Article

Rpe65 Is the Retinoid Isomerase in Bovine Retinal Pigment Epithelium

Jules Stein Eye Institute, UCLA School of Medicine, Los Angeles, California 90095, USA.
Cell (Impact Factor: 32.24). 09/2005; 122(3):449-59. DOI: 10.1016/j.cell.2005.06.042
Source: PubMed

ABSTRACT

The first event in light perception is absorption of a photon by an opsin pigment, which induces isomerization of its 11-cis-retinaldehyde chromophore. Restoration of light sensitivity to the bleached opsin requires chemical regeneration of 11-cis-retinaldehyde through an enzymatic pathway called the visual cycle. The isomerase, which converts an all-trans-retinyl ester to 11-cis-retinol, has never been identified. Here, we performed an unbiased cDNA expression screen to identify this isomerase. We discovered that the isomerase is a previously characterized protein called Rpe65. We confirmed our identification of the isomerase by demonstrating catalytic activity in mammalian and insect cells that express Rpe65. Mutations in the human RPE65 gene cause a blinding disease of infancy called Leber congenital amaurosis. Rpe65 with the Leber-associated C330Y and Y368H substitutions had no isomerase activity. Identification of Rpe65 as the isomerase explains the phenotypes in rpe65-/- knockout mice and in humans with Leber congenital amaurosis.

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Available from: Gabriel H. Travis, Jun 30, 2014
    • "Importantly, the RPE takes an active part in the so-called visual cycle, as it expresses the enzymes required for re-isomerization of all-trans retinal to 11-cis retinal and for its transport back to photoreceptors to regenerate visual pigments and complete the visual cycle [e.g. LRAT, RPE65, CRALBP (RLBP1), IRBP (RBP3)] (Batten et al., 2004; Jin et al., 2005; Travis et al., 2007). All-trans retinol is also supplied to the RPE by the choroidal vasculature, entering the RPE in a receptor-mediated process involving recognition of a serum retinolbinding protein/transthyretin (RBP-TTR) complex (Thompson and Gal, 2003). "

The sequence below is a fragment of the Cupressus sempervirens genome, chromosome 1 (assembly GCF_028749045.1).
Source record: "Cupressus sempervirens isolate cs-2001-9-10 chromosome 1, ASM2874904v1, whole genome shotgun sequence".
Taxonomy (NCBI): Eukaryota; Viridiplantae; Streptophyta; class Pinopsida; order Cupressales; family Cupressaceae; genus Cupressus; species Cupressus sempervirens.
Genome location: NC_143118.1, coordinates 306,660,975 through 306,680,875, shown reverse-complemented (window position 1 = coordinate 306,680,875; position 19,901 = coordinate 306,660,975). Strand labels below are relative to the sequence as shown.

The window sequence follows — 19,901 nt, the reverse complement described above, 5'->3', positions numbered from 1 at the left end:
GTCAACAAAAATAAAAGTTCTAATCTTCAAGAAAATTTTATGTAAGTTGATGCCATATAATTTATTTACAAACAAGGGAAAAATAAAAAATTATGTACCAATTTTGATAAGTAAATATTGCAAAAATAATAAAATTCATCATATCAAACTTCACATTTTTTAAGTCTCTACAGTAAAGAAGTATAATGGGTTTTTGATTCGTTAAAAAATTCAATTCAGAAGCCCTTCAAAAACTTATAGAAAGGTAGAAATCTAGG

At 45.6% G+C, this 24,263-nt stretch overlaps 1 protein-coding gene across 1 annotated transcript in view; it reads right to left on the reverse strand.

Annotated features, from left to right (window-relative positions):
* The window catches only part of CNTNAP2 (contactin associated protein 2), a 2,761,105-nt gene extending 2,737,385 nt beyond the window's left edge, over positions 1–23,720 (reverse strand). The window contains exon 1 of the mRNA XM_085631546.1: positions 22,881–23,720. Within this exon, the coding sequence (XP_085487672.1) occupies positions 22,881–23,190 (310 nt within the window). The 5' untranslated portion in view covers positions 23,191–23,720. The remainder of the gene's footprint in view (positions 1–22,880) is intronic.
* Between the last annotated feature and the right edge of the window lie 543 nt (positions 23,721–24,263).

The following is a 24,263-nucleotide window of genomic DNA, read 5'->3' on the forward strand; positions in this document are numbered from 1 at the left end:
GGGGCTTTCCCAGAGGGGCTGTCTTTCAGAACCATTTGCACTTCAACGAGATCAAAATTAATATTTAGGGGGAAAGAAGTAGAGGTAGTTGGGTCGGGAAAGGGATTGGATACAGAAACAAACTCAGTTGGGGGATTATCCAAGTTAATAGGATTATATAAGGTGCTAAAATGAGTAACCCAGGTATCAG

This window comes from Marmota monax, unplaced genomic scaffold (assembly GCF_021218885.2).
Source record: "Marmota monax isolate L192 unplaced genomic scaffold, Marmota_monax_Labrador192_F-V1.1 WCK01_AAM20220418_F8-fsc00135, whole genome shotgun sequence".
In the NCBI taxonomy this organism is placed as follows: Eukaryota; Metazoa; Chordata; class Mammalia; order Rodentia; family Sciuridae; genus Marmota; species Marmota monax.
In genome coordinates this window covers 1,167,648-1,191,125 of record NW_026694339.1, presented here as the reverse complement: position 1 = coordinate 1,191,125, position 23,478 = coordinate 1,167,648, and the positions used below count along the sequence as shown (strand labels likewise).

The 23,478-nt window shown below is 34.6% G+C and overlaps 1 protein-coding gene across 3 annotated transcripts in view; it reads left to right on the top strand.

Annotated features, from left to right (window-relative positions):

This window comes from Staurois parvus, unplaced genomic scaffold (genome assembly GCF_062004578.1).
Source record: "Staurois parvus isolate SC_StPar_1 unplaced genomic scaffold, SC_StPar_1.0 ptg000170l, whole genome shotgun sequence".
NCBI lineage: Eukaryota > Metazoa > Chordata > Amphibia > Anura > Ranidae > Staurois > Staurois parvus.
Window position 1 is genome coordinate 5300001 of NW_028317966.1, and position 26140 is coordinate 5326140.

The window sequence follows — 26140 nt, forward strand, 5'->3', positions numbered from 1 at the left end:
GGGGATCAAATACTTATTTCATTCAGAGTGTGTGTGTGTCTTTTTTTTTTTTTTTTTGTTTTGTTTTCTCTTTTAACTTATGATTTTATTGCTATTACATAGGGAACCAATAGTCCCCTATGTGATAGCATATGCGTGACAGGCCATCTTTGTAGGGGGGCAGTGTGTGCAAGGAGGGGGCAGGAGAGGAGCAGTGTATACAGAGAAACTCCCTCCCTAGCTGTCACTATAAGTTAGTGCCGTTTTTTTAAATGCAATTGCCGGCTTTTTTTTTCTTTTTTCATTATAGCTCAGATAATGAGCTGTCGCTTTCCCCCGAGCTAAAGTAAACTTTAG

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    ABSTRACT: Vision incapacitation and blindness associated with incurable retinal degeneration affect millions of people worldwide. In this study, 0.25×10(6) human bone marrow stem cells (hBM-MSCs) were transplanted epiretinally in the right eye of Royal College Surgeons (RCS) rats at the age of 28days. Epiretinally transplanted cells were identified as a thin layer of cells along vitreous cavity, in close proximity to the retina or attached to the lens capsule, up to 6weeks following transplantation. Epiretinal transplantation delayed photoreceptor degeneration and rescued retinal function up to 20weeks following cell transplantation. Visual functions remained close to normal levels in epiretinal transplantation rats. No inflammation or any other adverse effects were observed in transplanted eyes. Our findings suggest that transplantation of hBM-MSCs as a thin epiretinal layer is effective for treatment of retinal degeneration in RCS rats, and that transplanting the cells in close proximity to the retina enhances hBM-MSC therapeutic effect compared with intravitreal injection. Copyright © 2015. Published by Elsevier B.V.
    No preview · Article · Aug 2015 · Stem Cell Research
    • "Importantly, the RPE takes an active part in the so-called visual cycle, as it expresses the enzymes required for re-isomerization of all-trans retinal to 11-cis retinal and for its transport back to photoreceptors to regenerate visual pigments and complete the visual cycle [e.g. LRAT, RPE65, CRALBP (RLBP1), IRBP (RBP3)] (Batten et al., 2004; Jin et al., 2005; Travis et al., 2007). All-trans retinol is also supplied to the RPE by the choroidal vasculature, entering the RPE in a receptor-mediated process involving recognition of a serum retinolbinding protein/transthyretin (RBP-TTR) complex (Thompson and Gal, 2003). "